Yuk! Sounds disgusting. By 'cheese slices' I'm guessing you mean processed cheese - but why? All you're suggesting here is a complicated way of making a toasted sandwich. And if you're slicing the loaf conventionally, what size of grill do you have that will take a loaf end-on? you could slice horizontally, I suppose...
Seen at a posh wedding reception in Perth (Scotland): large country loaf, like a French rustique (well that's what they call it in Sainsbury's), the top sliced off and the soft inside hollowed out. Doughy insides then used in tiny swiss-rolls with cream cheese, or salmon strips, or nutty paté, and put back into the hollow loaf for presentation - it was neat and effective. I subsisted on them and champagne all night (and I was only supposed to be in the choir!)
lewisgirl, Aug 17 2001


       I concede that a recipe can be a recipe even if no one cooks it. But is the Grilled Cheese Loaf a valid idea for this site?   

       It is a recipe, so it's borderline, but the help page reads, "Straight recipes - if something belongs to an Internet recipe site, it should be posted there. "   

       "Straight recipes" is not well defined, but since angel omitted these words when she (he? it?) quoted the page, the feeling might be there that this is not a "straight recipe." I certainly don't think this creation belongs on a recipe site, but if anyone cooks it, eats it, and likes it, I will have to concede that point too. That is the logic behind my statement.
MotoMannequin, Aug 17 2001

       [admin: I agree with [MotoMannequin]. As long as you feel that way, the recipe is fine halfbakery material.]
jutta, Aug 17 2001

       Make toasted sandwiches with mozzarella. Do it once and there's no going back.
-alx, Aug 17 2001

       I would consider adding just a touch of anchovy as well, if you're not averse to the salty ways of this little fish.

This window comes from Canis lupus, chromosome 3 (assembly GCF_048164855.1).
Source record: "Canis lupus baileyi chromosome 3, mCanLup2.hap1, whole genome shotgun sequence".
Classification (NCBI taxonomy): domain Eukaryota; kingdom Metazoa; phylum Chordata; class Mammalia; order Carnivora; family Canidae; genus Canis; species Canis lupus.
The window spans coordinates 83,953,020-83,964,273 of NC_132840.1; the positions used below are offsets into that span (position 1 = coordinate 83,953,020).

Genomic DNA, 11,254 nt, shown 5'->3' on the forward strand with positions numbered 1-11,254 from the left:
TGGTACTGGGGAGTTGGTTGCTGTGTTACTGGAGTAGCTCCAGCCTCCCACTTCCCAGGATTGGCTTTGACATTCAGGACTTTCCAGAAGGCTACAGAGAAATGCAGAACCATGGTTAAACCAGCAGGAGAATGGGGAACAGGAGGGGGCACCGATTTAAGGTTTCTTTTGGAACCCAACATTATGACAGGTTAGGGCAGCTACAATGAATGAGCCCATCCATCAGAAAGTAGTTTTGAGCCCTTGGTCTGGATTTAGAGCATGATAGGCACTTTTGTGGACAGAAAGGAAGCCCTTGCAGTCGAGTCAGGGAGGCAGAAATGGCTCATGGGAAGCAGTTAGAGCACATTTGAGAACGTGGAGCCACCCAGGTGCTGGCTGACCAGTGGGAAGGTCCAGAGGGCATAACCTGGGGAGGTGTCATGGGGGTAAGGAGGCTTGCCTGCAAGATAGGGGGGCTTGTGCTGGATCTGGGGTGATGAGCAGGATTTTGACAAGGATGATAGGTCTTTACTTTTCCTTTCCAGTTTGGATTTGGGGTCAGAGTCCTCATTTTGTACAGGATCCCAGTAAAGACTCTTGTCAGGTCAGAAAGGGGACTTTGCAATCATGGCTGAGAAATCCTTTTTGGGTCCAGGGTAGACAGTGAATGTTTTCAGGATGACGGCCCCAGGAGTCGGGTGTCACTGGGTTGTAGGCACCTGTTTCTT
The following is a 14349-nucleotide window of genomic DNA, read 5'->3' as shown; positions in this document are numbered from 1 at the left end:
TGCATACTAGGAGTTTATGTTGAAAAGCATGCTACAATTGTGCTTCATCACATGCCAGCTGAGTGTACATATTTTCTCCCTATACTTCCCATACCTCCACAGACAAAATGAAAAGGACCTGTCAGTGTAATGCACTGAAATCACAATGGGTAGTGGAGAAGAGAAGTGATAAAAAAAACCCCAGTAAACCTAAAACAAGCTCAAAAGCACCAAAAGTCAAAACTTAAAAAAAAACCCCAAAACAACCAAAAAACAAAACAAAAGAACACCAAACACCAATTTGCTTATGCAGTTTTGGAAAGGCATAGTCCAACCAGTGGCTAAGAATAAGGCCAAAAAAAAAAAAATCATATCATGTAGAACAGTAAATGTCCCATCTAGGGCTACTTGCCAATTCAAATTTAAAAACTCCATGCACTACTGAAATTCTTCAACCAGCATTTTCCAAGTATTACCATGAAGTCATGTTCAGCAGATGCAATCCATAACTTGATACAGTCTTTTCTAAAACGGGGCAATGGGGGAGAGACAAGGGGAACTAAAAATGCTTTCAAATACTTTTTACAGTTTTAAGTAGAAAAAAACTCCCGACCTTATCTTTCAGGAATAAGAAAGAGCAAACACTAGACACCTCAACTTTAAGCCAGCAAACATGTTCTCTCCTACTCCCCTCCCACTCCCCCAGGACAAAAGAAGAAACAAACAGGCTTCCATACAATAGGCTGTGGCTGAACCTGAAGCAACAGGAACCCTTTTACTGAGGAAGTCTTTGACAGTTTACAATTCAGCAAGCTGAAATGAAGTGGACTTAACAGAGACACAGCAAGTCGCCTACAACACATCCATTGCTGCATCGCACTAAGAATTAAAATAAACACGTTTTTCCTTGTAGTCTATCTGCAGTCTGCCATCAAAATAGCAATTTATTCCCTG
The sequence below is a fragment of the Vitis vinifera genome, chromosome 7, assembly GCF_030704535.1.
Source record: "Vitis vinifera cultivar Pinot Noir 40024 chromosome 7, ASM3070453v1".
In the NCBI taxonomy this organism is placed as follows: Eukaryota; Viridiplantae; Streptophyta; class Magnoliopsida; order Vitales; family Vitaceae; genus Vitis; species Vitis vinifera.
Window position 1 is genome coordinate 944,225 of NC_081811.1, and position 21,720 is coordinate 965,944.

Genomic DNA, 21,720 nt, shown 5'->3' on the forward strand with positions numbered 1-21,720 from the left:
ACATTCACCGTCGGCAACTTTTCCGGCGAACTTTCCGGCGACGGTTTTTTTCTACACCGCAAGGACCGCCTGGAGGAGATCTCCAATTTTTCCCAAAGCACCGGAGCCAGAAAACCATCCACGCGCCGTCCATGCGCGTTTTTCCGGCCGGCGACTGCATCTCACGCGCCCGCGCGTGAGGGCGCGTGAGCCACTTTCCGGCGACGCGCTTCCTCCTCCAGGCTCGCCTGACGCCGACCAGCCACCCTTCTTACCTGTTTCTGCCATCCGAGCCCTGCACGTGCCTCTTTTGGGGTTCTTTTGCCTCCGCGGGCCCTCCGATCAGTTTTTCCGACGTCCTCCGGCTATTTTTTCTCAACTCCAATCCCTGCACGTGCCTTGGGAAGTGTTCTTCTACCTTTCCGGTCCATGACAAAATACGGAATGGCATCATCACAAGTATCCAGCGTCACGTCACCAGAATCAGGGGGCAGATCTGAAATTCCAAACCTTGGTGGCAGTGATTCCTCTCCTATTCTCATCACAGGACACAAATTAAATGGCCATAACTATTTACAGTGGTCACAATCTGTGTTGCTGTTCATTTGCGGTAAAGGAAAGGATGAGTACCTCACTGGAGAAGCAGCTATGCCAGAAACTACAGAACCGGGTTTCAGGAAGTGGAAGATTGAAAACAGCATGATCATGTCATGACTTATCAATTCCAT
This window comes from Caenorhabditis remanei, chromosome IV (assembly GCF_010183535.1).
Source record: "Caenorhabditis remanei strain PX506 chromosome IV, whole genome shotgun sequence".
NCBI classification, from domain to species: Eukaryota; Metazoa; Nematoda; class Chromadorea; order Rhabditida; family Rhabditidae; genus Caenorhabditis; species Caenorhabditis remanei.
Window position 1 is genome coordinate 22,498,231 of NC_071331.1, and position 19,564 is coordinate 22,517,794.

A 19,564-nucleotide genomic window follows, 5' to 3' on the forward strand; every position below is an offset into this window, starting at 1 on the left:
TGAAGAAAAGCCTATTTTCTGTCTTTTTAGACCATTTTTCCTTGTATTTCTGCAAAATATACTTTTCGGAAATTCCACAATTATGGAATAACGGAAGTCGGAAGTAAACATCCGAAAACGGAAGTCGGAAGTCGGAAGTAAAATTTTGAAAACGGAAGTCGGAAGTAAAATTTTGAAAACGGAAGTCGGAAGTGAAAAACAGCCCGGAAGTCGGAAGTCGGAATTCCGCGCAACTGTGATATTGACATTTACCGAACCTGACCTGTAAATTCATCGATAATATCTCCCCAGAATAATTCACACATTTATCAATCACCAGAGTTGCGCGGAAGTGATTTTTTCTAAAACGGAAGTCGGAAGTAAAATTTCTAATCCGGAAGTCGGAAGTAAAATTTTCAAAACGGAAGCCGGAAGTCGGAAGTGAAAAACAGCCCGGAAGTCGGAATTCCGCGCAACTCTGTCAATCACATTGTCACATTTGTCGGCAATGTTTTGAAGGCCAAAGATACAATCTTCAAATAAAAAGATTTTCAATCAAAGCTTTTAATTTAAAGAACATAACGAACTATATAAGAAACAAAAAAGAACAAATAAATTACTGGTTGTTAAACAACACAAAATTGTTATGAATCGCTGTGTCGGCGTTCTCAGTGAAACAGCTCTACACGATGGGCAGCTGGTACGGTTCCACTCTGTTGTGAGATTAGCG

-alx, Aug 17 2001

       I was wary of it too, hence the disclaimer at the end...fresh ones in some kind of citrus & olive oil marinade are particularly lovely, especially when grilled.
-alx, Aug 17 2001

       People please! If recipes aren't allowed on the HB then this kind of gourmet ingredient swapping must surely be out of bounds.
gravelpit, Aug 17 2001

       Although I completely agree, processed cheese is disgusting and doesn't even grill terribly well either.
gravelpit, Aug 17 2001

       I suspect you're an undercover agent working for the Anti-Anchovy Lobby, [gravelpit]. You'll never take my fish away from me.
-alx, Aug 17 2001

       Kids come running to look at roadkill, also.
The Military, Aug 18 2001

       So it's not really a *Grilled Cheese Loaf*, just a loaf of grilled cheese sandwich. Since I've never seen meatloaf prepared the way you describe, why not adapt a meatloaf recipe (sorry, there's *that* word again) and use bread crumbs, shredded cheeses (a variety of cheeses for flavour and character) and spices all mixed together and baked in a loaf pan. Make sure you take it out of the pan before it hardens, I mean cools.
Canuck, Aug 18 2001

       Similar idea: manufacture a loaf of bread with American (or various) small cheese globs suspended in it, as well as smaller globs of margarine, then toast (in a toaster oven, not a toaster).
jester, Apr 27 2002

       That processed cheese "food" is called "American" is just so unfair.
bristolz, Apr 27 2002